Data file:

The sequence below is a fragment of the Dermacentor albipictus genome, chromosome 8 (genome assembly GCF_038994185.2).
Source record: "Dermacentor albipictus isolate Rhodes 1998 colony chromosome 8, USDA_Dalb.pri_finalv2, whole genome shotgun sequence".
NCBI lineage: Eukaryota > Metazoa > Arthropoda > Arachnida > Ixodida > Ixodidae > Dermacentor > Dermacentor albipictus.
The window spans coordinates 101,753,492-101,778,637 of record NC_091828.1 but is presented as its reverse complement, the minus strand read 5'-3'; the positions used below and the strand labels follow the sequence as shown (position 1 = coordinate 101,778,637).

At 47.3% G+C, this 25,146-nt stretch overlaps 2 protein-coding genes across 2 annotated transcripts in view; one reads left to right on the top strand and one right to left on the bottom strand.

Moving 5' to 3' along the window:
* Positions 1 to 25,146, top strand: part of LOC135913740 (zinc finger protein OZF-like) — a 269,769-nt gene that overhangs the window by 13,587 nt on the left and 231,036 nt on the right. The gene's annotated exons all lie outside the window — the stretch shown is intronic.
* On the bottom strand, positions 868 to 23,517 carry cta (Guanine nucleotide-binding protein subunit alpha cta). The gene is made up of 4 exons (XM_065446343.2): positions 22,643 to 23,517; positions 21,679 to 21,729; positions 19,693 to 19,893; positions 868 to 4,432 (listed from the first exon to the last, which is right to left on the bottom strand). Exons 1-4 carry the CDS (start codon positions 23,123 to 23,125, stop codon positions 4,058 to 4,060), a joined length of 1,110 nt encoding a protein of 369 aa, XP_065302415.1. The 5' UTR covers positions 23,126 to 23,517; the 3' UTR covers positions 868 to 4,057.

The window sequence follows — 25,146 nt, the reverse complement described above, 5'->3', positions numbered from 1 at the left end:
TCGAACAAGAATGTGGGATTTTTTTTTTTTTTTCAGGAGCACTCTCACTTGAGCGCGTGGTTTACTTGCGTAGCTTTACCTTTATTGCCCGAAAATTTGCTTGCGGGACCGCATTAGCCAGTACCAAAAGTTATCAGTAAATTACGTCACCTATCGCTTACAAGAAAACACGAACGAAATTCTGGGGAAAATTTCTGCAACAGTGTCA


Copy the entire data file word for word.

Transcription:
The sequence below is a fragment of the Dermacentor albipictus genome, chromosome 8 (genome assembly GCF_038994185.2).
Source record: "Dermacentor albipictus isolate Rhodes 1998 colony chromosome 8, USDA_Dalb.pri_finalv2, whole genome shotgun sequence".
NCBI lineage: Eukaryota > Metazoa > Arthropoda > Arachnida > Ixodida > Ixodidae > Dermacentor > Dermacentor albipictus.
The window spans coordinates 101,753,492-101,778,637 of record NC_091828.1 but is presented as its reverse complement, the minus strand read 5'-3'; the positions used below and the strand labels follow the sequence as shown (position 1 = coordinate 101,778,637).

At 47.3% G+C, this 25,146-nt stretch overlaps 2 protein-coding genes across 2 annotated transcripts in view; one reads left to right on the top strand and one right to left on the bottom strand.

Moving 5' to 3' along the window:
* Positions 1 to 25,146, top strand: part of LOC135913740 (zinc finger protein OZF-like) — a 269,769-nt gene that overhangs the window by 13,587 nt on the left and 231,036 nt on the right. The gene's annotated exons all lie outside the window — the stretch shown is intronic.
* On the bottom strand, positions 868 to 23,517 carry cta (Guanine nucleotide-binding protein subunit alpha cta). The gene is made up of 4 exons (XM_065446343.2): positions 22,643 to 23,517; positions 21,679 to 21,729; positions 19,693 to 19,893; positions 868 to 4,432 (listed from the first exon to the last, which is right to left on the bottom strand). Exons 1-4 carry the CDS (start codon positions 23,123 to 23,125, stop codon positions 4,058 to 4,060), a joined length of 1,110 nt encoding a protein of 369 aa, XP_065302415.1. The 5' UTR covers positions 23,126 to 23,517; the 3' UTR covers positions 868 to 4,057.

The window sequence follows — 25,146 nt, the reverse complement described above, 5'->3', positions numbered from 1 at the left end:
TCGAACAAGAATGTGGGATTTTTTTTTTTTTTTCAGGAGCACTCTCACTTGAGCGCGTGGTTTACTTGCGTAGCTTTACCTTTATTGCCCGAAAATTTGCTTGCGGGACCGCATTAGCCAGTACCAAAAGTTATCAGTAAATTACGTCACCTATCGCTTACAAGAAAACACGAACGAAATTCTGGGGAAAATTTCTGCAACAGTGTCA